Spammer pay thousands of dollars for fresh emailing lists, simply because enough uneducated people will get cough in their nets. You think they won't be able to afford $50?
Ultimately, its up to Dalton and his executive skills (is he going to be the CEO?) to build a company's structure and split the fee the smart way (have a decent anti-spam team) to keep the site fun and clean [of spam].
True, that alone might not do it. The $50 paired with a rudimentary reporting system might limit the use of a single account to a small time period in which the ROI wouldn't be worth it.
It seems to me that the vast majority of people do not care and will just use whatever everyone else is using. If open-source, federated alternatives such as Identica do not have many users, then I don't understand how App.net can hope to get enough to matter.
At facebook, they have engineers devoted to pleasing users, and others devoted to pleasing advertisers. It's a difficult line to walk, but it's a legitimate argument that advertisers may win in the end because Facebook is now a public company and must show positive earnings growth and all that.
App.net (I think) is proposing that if that line does not exist, they can focus 100% on building a product that users will love using, rather than something that strikes a balance between pleasing users and advertisers. I could see this being a better product in general.
All your concerns are valid though. I'm not on facebook myself, so this service itself has absolutely no appeal to me--however, I do think there are some good points behind the premise, and I've heard through the grapevine that a lot of people do use facebook pretty frequently.
The reality is there's always going to be pressures from different directions, there's nothing special about app.net in that regard.
I wish them well, but I don't expect to be paying for access any time soon.
If even Google is having trouble getting traction with a social networking product, I don't see why anyone is confident that a social network users have to pay for will end up with a large enough user base to be useful.
Yes. But I have no interest in talking to +90% of the people on Twitter and Facebook. The success of app.net won't depend on how many total users sign up over the services lifetime. It will depend more on how interesting the people who ultimately sign up are. A lot of it is perception, right now twitter is something of a worldwide telegraph broadcast service, you say something in 140 characters to as many people as humanly possible. You're trying to garner as many likes and followers as you can.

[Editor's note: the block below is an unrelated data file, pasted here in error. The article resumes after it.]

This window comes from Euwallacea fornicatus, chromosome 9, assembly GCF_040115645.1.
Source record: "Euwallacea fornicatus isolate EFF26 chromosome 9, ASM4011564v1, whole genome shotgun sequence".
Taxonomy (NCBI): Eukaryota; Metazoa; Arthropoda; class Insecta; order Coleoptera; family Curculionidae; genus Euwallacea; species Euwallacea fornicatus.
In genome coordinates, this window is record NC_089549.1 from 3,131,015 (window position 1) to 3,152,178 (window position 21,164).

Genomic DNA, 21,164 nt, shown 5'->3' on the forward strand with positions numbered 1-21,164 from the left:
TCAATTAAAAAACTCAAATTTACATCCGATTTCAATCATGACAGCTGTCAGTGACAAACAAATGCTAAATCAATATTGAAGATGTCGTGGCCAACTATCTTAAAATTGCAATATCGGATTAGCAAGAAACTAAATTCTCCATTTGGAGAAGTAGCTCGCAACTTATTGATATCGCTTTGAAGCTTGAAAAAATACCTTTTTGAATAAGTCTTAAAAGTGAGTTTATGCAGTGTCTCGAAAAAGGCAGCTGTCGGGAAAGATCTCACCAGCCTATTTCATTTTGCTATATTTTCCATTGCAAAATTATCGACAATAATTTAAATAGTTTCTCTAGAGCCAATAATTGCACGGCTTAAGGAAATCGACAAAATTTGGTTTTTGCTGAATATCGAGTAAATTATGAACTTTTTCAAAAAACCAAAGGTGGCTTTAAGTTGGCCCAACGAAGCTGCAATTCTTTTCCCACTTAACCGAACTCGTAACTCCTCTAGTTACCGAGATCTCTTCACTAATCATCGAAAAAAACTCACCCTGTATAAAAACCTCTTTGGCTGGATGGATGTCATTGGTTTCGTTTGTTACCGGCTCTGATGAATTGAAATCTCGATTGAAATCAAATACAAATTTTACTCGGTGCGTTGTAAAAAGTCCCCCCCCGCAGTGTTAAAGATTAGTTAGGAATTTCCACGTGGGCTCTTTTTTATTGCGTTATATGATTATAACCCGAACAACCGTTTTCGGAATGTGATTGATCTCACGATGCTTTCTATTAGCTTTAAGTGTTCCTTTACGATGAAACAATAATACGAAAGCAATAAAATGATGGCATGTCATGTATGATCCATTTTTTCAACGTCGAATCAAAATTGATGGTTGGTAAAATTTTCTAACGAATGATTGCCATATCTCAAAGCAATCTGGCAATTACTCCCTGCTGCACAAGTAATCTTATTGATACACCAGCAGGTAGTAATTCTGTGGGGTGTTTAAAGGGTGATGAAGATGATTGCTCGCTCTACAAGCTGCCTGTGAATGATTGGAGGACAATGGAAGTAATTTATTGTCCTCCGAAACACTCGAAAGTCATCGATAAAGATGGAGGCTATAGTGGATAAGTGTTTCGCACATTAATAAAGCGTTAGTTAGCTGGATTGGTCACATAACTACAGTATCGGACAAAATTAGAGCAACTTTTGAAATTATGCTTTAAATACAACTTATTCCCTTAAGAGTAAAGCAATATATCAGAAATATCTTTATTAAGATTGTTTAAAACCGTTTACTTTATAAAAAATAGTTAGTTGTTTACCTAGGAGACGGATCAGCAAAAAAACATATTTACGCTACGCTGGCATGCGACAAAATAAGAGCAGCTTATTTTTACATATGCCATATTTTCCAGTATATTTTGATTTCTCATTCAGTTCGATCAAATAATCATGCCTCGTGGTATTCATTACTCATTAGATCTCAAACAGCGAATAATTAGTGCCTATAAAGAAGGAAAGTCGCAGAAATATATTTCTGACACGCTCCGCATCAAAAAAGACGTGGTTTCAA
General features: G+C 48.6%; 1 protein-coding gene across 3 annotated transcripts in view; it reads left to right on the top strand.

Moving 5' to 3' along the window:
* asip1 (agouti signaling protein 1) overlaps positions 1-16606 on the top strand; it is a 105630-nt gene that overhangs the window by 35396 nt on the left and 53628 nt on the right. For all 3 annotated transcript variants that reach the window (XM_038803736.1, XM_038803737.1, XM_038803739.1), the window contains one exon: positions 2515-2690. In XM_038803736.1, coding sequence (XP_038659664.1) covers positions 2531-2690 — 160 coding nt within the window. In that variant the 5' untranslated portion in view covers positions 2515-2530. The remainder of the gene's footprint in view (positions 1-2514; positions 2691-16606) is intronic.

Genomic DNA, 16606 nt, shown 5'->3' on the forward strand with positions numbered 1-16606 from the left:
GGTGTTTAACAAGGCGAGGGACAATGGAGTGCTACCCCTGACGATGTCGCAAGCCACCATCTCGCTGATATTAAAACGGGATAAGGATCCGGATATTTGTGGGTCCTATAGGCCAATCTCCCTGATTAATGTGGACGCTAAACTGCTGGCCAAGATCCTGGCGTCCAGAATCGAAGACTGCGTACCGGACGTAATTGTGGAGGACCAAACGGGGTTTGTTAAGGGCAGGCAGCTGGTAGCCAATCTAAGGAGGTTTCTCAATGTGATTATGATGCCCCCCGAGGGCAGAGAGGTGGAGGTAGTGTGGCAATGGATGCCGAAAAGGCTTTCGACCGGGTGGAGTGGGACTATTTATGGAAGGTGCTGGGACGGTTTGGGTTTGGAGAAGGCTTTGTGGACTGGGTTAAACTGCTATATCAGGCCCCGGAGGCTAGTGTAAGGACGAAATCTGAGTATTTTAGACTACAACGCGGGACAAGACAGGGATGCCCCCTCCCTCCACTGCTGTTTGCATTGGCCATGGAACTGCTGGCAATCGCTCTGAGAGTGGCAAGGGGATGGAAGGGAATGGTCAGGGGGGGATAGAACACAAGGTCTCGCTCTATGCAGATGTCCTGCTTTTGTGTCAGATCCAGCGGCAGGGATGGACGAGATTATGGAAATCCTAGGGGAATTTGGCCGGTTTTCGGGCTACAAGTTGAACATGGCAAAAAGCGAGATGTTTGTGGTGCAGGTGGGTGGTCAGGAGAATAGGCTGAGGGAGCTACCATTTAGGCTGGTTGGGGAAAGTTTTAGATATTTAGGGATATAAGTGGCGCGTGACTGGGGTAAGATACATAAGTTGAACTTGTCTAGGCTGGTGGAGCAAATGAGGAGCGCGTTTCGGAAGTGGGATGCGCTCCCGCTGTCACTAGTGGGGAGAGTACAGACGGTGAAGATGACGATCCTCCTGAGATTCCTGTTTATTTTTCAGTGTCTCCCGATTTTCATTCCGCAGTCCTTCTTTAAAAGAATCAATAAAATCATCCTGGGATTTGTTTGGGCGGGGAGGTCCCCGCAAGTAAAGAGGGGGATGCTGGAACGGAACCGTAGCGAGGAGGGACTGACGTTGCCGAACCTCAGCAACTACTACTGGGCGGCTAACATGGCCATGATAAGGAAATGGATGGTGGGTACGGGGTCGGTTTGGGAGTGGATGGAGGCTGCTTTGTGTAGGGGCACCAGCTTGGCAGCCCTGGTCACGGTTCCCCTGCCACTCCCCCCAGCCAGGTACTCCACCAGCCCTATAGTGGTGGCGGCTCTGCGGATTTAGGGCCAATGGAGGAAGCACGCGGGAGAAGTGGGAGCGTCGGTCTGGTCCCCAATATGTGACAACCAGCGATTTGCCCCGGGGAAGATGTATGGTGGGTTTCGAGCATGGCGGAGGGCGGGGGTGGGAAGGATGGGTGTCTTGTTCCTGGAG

App.net can't compete as a broadcast service, they don't; and never will have the userbase to do so. I feel like they'll have to differentiate themselves in some other way to be successful.
If the conversations end up anything near as inane as twitter it's doomed.
I don't see how this is true. If my friends aren't on App.net, I'll still use Facebook. If the people who discuss the issues that I tend to tweet about aren't on App.net, I'll still use Twitter. What will I then gain by using App.net as well, especially since most App.net users will probably syndicate their posts to Twitter?
Maybe App.net will nicely take care of that. I would definitely like to see a social network that provides me with content I want for once. Google+ has come pretty close, but that'll rapidly change if it gains mainstream traction, although Circles could prove to be a solution.
I unfollow people on Twitter when I don't care to see what they're posting. Most people don't use the tools that notify users when people unfollow them, so it's not a big deal. Even for the ones that notice, I just don't care. I don't use Twitter for friends; I use it for interests. If you're not posting about my interests with an acceptable signal to noise ratio, you're unfollowed.
Using App.net to filter out people you don't want to hear from won't work unless you think the value of ones posts correlates with their propensity to pay. I doubt that's the case, and you're definitely going to filter out plenty of worthwhile content that people post on Twitter.
It seems to me that people want App.net to succeed regardless of the likelihood that it will solve their problems. This is a good position for App.net to be in, but I don't understand it.